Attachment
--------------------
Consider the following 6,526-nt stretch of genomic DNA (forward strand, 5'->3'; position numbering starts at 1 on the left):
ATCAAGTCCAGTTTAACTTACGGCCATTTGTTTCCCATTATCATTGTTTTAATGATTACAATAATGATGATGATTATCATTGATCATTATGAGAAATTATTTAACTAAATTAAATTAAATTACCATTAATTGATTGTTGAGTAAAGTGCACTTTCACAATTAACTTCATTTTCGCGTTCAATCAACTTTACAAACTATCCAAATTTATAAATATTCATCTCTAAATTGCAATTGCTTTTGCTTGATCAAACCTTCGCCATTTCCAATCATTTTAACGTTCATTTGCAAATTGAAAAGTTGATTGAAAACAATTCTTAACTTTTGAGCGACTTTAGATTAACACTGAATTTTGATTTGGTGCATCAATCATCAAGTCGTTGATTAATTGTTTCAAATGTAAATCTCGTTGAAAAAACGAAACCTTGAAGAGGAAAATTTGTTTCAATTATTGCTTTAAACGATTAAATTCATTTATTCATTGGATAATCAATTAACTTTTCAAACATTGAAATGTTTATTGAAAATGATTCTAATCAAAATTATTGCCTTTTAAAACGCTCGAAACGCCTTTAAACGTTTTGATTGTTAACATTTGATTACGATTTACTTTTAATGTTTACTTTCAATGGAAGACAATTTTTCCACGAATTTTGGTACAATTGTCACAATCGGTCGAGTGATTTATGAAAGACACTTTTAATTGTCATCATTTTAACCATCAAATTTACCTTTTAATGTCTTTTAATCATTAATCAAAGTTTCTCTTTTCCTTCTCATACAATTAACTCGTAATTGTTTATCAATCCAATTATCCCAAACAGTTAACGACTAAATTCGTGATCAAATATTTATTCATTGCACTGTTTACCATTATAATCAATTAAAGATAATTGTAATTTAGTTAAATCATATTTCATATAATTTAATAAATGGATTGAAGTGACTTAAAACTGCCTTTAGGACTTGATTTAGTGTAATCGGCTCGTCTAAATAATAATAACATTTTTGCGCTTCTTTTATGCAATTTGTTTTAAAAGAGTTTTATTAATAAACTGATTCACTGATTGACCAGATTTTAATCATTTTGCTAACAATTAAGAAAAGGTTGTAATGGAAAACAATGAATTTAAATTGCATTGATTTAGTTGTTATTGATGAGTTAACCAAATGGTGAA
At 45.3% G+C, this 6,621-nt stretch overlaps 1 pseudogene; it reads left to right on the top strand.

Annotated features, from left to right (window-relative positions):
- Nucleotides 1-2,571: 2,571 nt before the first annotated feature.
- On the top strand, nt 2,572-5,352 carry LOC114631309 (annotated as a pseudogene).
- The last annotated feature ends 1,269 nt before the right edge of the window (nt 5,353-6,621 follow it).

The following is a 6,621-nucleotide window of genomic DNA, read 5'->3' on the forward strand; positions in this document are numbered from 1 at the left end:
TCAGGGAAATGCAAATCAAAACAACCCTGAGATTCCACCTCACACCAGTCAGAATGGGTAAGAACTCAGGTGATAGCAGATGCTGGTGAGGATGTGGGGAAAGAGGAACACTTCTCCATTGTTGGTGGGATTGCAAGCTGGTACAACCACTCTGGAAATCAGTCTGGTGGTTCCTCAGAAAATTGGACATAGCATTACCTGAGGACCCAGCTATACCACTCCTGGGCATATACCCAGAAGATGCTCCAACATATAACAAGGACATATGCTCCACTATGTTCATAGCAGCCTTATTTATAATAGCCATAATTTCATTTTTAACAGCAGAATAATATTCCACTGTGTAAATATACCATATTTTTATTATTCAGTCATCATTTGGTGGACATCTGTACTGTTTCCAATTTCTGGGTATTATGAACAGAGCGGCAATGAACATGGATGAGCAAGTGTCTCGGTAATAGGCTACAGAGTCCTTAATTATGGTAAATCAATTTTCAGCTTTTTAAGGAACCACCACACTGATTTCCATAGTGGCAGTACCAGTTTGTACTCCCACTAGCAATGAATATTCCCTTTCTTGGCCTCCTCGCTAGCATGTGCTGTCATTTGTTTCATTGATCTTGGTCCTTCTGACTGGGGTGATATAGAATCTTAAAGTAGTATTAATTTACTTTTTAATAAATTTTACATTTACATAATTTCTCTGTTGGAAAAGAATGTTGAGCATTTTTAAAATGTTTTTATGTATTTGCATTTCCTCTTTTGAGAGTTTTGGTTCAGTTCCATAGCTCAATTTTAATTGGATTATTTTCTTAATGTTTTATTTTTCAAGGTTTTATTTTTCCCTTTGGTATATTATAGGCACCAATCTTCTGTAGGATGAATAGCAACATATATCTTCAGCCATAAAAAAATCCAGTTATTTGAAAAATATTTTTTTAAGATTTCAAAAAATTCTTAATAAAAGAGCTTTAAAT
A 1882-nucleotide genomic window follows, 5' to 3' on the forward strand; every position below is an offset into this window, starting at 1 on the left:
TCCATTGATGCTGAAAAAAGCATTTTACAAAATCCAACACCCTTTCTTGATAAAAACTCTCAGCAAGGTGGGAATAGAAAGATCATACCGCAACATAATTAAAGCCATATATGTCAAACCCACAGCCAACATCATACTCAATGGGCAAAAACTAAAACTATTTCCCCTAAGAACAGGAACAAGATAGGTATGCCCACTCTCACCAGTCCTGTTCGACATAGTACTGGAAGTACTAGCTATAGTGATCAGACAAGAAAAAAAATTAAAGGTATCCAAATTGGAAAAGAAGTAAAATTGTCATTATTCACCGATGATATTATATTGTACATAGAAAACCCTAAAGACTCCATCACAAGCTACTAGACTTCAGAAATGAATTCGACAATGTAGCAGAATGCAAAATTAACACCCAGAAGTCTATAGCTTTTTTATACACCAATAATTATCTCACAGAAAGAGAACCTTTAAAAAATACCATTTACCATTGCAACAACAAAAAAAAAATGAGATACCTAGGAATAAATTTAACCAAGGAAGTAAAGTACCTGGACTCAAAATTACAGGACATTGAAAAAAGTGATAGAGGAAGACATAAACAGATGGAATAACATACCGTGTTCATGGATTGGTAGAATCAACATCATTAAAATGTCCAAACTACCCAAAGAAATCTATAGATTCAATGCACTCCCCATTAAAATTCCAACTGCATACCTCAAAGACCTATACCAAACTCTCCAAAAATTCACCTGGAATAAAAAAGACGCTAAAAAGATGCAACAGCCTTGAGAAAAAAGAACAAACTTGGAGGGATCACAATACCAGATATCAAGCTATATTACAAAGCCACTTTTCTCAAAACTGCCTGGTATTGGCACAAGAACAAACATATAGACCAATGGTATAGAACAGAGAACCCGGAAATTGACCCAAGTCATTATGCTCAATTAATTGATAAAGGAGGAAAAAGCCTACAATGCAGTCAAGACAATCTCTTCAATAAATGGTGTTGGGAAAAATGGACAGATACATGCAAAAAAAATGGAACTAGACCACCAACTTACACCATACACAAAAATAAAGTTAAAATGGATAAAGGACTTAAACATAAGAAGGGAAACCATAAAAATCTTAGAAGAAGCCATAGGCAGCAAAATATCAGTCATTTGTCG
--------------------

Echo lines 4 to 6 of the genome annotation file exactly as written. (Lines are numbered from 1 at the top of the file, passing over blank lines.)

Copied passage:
Annotated features, from left to right (window-relative positions):
- Nucleotides 1-2,571: 2,571 nt before the first annotated feature.
- On the top strand, nt 2,572-5,352 carry LOC114631309 (annotated as a pseudogene).